Drama and The Lower East Side Tenement Museum

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Part of:

Google Expeditions
Lesson overview

In this lesson students will use Google Expeditions to explore what life was like for people living in the Lower East Side tenements during the 19th century, focusing on characterising their imagined roles.

Learning outcomes
  • To suggest how our modern lives are different to those of the 19th Century
  • To investigate the homes presented in the Lower East Side Tenement Museum
  • To imagine the lives of the characters described in the museum
  • To collaborate to create a story showing the lives of our chosen characters
  • To act out / perform the imagined lives of character from the Lower East Side Tenement Museum Expedition.

Expedition Prep Checklist

Download the Google Expeditions App on all devices and select the expedition Lower East Side Tenement Museum.

Explore the expedition and locate points of interest.

Review the content in the Lesson resources section to update your knowledge and develop some teaching ideas.

Lesson steps
  1. Introduction (10 mins)
    Ask students the key questions and discuss; Can you say ‘yes’ within an improvisation? How can we create a short scene? What do you need to do next? Can you change your voice, gestures and movements to show a different persona? Then direct a series of improvisations.

    Dependent on the particular expertise of the teacher, students should begin with a warm-up to prepare for the expedition and subsequent lesson. Teachers and students may wish to do a physical warm up (stretching, vocal exercises, tongue twisters, etc.) first.
  2. Activity one (15 mins)
    In pairs students play a game called ‘What are you doing?’. The purpose of this game is to activate students’ thinking and performing skills and develop an open mindset for the task ahead. Student A begins by acting out any activity. After a moment of doing so student B asks ‘What are you doing?’ to which student A responds with ‘I’m not….’ and answers with a completely different activity that student B must then act out. Student A will then interrupt with the same question, with student B again suggesting a totally different exercise. The game is then repeated as often as you like, with person A and B alternating activities and questions.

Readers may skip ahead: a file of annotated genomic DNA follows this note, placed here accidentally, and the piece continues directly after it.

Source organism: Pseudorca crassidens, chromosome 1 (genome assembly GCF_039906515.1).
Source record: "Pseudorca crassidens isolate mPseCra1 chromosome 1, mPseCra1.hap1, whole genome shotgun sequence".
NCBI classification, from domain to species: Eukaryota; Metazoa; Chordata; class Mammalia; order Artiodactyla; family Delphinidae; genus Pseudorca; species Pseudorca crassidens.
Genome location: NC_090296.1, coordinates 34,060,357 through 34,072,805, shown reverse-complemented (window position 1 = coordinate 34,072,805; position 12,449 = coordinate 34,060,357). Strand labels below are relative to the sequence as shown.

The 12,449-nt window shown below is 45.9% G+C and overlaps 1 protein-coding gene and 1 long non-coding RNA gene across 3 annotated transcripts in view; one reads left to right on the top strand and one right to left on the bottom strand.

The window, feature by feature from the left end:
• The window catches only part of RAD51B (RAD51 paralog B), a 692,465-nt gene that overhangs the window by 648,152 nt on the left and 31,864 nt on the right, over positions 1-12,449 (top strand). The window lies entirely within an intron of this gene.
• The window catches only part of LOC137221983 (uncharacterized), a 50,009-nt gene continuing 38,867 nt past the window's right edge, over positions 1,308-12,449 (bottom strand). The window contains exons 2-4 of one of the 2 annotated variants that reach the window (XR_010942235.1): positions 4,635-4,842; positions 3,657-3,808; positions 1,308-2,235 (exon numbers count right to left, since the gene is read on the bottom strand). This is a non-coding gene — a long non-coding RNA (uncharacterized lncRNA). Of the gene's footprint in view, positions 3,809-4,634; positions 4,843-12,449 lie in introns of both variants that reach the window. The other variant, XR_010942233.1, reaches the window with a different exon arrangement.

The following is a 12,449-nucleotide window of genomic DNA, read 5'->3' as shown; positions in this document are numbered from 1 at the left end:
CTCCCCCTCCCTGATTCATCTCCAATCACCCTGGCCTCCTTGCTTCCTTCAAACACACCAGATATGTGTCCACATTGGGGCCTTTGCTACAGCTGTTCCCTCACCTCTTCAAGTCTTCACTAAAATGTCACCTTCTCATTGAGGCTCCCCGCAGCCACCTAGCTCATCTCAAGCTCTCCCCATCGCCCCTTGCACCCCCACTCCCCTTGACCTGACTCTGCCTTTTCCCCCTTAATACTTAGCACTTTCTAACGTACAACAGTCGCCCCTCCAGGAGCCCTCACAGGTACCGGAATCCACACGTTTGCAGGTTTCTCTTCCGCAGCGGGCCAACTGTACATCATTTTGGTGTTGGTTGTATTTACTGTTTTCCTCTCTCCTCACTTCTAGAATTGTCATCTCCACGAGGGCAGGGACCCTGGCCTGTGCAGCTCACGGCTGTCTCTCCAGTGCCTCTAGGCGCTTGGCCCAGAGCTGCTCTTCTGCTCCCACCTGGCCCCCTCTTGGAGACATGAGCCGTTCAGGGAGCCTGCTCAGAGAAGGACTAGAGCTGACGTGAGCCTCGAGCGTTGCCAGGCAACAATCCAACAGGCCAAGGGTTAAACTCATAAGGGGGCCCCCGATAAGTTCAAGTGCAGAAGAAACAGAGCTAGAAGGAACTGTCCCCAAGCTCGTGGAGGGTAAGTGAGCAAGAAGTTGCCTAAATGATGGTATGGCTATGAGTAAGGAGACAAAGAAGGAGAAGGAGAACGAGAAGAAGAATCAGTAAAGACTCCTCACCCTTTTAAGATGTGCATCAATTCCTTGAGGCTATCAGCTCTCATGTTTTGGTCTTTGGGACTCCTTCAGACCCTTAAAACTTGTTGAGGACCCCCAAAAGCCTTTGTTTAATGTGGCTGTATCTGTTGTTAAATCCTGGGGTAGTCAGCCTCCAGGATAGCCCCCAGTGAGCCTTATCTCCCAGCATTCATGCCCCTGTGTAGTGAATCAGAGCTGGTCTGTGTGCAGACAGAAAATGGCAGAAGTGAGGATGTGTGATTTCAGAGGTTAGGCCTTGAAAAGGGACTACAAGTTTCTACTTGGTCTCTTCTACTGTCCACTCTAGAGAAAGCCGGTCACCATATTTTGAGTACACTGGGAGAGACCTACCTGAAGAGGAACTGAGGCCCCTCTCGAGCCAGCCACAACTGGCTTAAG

3. Expedition (15 mins)
    During the expedition lead a class discussion around the following questions: What do you think of this room? What kind of family lived here? Would you like to live here? What objects catch your attention? If you were someone who lived here, what item would be yours in this room? What might you be doing in this room?

    Students work in groups of 4 / 5 (with one person being the expedition leader, with the others as followers) students should be divided to explore the various rooms in the museum, with the leader supplying the group information from the expedition. While still in the scenes, the above questions should be asked to guide students thinking. Students could note down their thoughts / ideas around the guiding questions.
  4. Activity two (15 mins)
    Lead class discussion around the following questions: How do your characters connect to each other? What will your scene be about? How many of the expedition details can you include? How will your story begin / end?

    Students create a short drama in which they act out the imagined lives of the families in each home – they can be linked to the facts of the expedition or entirely fictional. Scenes may include narrators; they could be linked or could be stand alone. Students are encouraged to experiment with a range of ideas before settling on their final story.
    Use the scenario cards as a prompt if students need help creating scenes (see Student Sheet, found in the Lesson resources section). Groups come together after rehearsal time and perform their scenes.
  5. Extension
    Students use another expedition location as a stimulus for a drama.
    Students write the script for a scene of a play, based on what they created. Students connect their ideas to the work of famous playwrights e.g. Arthur Miller.
    Students design a set based on the expedition to be used in their dramatisations.
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